Tomorrow: A fantasy about divorce, and a Nikkatsu classic

The Golden Rock at the 2011 Hong Kong Asian Film Festival - Day 10

Sorry, just one day at a time until I find the time and energy to write more:

Whores’ Glory (Austria-Germany, 2011, Dir: Michael Glawogger)


Aren’t there prostitutes in first world countries, too? Apparently, they just weren’t exotic enough for Austrian director Michael Glawogger, who has to go slumming in Thailand, Bangladesh, and Mexico to realize that prostitutes have dignity, too. His three-part film reveals some interesting things about the prostitution industry in the three countries, but the endless use of euro minimalist music and his choice of locations just spell cultural tourism for me. The footage he gets is interesting and sometimes even revealing (especially the reveal about the characters’ respective link to religion), but parts of it (including the money shot, so to speak, showing real sex) seems a little staged for a documentary. Hey, for the sequel, maybe Mr. Glawogger can look at prostitutes from countries that aren’t, you know, poor and exotic.

Aarakshan (India, 2011, Dir: Prakash Jha)


About the Indian equivalent of affirmative action (Americans will more likely get this term), the first hour of AARAKSHAN  sets up an interesting debate about whether the disadvantaged should get a leg up by the government in education and employment. However, with the presence of superstar Amitabh Bachchan, director Prakash Jha (also known for his socially conscious films) might’ve had to keep things engaging for commercial reasons. Not only are there two very unnecessary song-and-dance sequences, Jha also shifts the focus an hour in from the reservation system debate to the struggle of an idealistic principal who loses everything due to his pride. In other words, it asks the important questions, but ends up providing answers to something else.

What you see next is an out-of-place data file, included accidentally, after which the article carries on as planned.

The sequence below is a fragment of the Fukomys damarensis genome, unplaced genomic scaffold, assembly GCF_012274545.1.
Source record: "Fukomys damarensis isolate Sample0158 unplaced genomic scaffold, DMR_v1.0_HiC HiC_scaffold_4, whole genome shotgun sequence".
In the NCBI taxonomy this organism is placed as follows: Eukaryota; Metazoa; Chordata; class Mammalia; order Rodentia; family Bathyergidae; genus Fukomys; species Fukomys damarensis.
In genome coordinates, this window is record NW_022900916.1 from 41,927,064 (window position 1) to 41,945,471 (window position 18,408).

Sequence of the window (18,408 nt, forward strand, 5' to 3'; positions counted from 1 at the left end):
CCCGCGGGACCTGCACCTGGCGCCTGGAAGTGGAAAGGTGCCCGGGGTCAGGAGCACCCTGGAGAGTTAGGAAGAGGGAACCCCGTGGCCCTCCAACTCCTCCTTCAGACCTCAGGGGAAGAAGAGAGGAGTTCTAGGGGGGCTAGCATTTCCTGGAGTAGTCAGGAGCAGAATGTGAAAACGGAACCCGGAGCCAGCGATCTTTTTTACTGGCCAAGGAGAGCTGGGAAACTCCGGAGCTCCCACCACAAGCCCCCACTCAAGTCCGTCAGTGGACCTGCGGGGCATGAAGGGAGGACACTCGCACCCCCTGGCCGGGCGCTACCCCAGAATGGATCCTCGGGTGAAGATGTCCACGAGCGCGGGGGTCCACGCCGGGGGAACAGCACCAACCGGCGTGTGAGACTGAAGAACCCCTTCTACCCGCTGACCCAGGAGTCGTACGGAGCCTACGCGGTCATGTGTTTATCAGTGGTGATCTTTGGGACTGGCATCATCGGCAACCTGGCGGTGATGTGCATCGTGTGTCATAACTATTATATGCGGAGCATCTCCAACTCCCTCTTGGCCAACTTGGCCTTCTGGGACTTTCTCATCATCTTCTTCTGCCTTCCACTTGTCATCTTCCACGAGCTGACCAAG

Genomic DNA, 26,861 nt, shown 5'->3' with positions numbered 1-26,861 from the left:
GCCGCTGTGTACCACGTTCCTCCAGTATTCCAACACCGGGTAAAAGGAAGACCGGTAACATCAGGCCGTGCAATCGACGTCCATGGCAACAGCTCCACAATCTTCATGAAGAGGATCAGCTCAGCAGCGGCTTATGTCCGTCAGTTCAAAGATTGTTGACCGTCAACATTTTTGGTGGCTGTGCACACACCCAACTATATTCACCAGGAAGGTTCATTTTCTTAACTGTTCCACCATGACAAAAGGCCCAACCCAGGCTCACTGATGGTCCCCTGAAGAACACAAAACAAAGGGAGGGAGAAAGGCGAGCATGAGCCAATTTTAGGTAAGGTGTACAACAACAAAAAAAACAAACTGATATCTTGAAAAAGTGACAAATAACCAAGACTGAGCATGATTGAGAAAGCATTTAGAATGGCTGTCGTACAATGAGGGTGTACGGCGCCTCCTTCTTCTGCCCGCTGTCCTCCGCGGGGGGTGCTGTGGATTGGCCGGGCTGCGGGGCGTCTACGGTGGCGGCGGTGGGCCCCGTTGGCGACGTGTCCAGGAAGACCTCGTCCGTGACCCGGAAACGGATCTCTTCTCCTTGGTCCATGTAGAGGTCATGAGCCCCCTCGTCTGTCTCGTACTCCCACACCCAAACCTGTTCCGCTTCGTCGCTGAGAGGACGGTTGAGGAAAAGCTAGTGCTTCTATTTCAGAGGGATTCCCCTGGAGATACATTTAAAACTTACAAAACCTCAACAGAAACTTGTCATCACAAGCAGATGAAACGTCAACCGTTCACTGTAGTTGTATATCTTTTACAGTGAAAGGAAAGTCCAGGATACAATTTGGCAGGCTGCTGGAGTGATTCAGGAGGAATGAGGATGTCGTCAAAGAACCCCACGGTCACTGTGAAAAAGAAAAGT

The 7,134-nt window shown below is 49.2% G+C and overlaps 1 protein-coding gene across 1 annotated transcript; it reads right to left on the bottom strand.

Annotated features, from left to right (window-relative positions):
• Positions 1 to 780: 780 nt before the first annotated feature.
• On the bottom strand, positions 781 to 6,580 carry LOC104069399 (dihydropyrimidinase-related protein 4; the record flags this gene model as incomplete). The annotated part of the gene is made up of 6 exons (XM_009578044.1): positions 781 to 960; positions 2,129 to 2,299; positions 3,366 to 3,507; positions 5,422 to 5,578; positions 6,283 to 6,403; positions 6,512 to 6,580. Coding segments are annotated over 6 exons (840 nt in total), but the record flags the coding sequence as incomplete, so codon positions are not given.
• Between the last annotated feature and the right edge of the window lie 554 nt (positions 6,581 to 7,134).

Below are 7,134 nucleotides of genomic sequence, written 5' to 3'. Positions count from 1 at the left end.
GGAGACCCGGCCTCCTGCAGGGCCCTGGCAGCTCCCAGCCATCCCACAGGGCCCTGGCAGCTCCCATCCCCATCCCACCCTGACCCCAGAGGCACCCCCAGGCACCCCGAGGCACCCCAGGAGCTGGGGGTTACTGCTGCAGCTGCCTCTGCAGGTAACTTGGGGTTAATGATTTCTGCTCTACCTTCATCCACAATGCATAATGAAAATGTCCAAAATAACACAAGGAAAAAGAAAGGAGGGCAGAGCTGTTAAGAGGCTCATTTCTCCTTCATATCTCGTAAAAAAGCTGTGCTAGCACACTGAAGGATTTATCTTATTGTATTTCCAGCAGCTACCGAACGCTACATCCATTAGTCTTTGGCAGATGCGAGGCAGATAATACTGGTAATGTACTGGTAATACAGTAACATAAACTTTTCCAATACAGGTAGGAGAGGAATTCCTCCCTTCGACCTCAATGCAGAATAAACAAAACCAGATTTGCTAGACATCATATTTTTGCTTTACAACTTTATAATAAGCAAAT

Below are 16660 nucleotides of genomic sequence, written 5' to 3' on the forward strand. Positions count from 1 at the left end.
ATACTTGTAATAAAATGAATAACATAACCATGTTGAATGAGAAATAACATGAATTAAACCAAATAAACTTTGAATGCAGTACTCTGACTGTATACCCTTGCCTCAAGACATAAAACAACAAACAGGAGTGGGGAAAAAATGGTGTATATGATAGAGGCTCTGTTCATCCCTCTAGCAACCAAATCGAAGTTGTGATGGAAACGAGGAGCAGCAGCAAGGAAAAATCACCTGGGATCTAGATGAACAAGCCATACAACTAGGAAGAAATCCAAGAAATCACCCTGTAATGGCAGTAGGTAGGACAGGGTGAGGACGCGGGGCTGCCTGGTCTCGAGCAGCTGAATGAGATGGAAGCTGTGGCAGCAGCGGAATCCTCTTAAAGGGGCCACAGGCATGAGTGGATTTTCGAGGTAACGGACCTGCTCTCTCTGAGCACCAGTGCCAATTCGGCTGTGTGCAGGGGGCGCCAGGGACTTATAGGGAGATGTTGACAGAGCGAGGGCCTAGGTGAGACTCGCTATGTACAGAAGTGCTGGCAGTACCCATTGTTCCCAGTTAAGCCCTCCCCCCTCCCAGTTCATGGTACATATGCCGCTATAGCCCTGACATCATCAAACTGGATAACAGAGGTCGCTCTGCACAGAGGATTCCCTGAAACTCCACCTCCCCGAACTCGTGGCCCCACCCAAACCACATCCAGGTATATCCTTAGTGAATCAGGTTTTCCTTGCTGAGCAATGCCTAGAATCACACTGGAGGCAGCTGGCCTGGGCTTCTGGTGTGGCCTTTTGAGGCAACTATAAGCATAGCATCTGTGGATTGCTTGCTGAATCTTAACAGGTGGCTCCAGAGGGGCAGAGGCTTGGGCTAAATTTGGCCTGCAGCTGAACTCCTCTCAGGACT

Nevertheless, Bachchan has a commanding presence as the respected teacher, and the film still raises a few very relevant issues that it actually does take a stance on (Hong Kong parents may identify with how education has become a business in Hong Kong). The usual bombastic sound mix will keep people awake, especially when Jha directs parts of it literally like a Hollywood action film. Even if it’s not totally effective, it’s always interesting to see a Bollywood film that’s not about being escapist entertainment.

The Killer Who Never Kills (2011, Taiwan/Hong Kong, Dir: @pple/Jimmy Wan)


This dark comedy about a rookie killer who ends up faking the deaths of all his targets is played like a light heist comedy and certainly amusing enough for the most part.  However, it’s so light that no one should be expected to remember much of it after a week. Idol contest contestant-turned-pop star Jam Hsiao is in his first starring role and ends up faring better in his debut than Jay Chou, who took stoic acting a new level in INITIAL D. Supporting cast, especially Jeff Huang as an Americanized Taiwanese gangster, really elevates the film in terms of being an effective comedy, but KILLER WHO NEVER KILLS is first and foremost pop cinema for its home audience and taiwan-philes.

Tomorrow: Some more reviews. Copyright © 2002-2019 Ross Chen